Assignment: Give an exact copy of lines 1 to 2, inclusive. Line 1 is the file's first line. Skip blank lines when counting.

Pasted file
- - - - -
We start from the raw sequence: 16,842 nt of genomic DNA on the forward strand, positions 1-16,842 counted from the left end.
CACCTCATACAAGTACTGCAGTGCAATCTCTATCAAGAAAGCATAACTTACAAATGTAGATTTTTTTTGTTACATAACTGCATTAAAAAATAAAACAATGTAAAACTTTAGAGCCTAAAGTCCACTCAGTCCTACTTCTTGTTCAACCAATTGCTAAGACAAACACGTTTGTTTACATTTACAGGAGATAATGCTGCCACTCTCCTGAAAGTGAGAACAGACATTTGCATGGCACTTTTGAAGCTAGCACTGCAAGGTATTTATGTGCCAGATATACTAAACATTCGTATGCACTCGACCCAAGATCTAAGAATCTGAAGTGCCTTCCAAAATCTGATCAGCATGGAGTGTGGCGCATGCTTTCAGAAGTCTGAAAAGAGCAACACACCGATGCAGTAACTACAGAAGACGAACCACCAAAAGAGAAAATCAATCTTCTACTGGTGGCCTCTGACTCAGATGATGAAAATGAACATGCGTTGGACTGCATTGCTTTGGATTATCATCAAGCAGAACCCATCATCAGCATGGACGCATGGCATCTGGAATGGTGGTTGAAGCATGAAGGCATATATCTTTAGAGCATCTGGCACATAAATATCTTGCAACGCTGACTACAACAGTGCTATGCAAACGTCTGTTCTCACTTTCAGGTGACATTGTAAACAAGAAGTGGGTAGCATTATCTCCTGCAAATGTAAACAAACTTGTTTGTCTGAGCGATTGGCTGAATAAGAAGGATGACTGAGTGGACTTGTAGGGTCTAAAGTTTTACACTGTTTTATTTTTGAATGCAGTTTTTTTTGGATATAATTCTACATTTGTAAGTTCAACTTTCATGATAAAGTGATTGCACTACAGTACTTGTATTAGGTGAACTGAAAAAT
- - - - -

We start from the raw sequence: 16,842 nt of genomic DNA on the forward strand, positions 1-16,842 counted from the left end.
CACCTCATACAAGTACTGCAGTGCAATCTCTATCAAGAAAGCATAACTTACAAATGTAGATTTTTTTTGTTACATAACTGCATTAAAAAATAAAACAATGTAAAACTTTAGAGCCTAAAGTCCACTCAGTCCTACTTCTTGTTCAACCAATTGCTAAGACAAACACGTTTGTTTACATTTACAGGAGATAATGCTGCCACTCTCCTGAAAGTGAGAACAGACATTTGCATGGCACTTTTGAAGCTAGCACTGCAAGGTATTTATGTGCCAGATATACTAAACATTCGTATGCACTCGACCCAAGATCTAAGAATCTGAAGTGCCTTCCAAAATCTGATCAGCATGGAGTGTGGCGCATGCTTTCAGAAGTCTGAAAAGAGCAACACACCGATGCAGTAACTACAGAAGACGAACCACCAAAAGAGAAAATCAATCTTCTACTGGTGGCCTCTGACTCAGATGATGAAAATGAACATGCGTTGGACTGCATTGCTTTGGATTATCATCAAGCAGAACCCATCATCAGCATGGACGCATGGCATCTGGAATGGTGGTTGAAGCATGAAGGCATATATCTTTAGAGCATCTGGCACATAAATATCTTGCAACGCTGACTACAACAGTGCTATGCAAACGTCTGTTCTCACTTTCAGGTGACATTGTAAACAAGAAGTGGGTAGCATTATCTCCTGCAAATGTAAACAAACTTGTTTGTCTGAGCGATTGGCTGAATAAGAAGGATGACTGAGTGGACTTGTAGGGTCTAAAGTTTTACACTGTTTTATTTTTGAATGCAGTTTTTTTTGGATATAATTCTACATTTGTAAGTTCAACTTTCATGATAAAGTGATTGCACTACAGTACTTGTATTAGGTGAACTGAAAAAT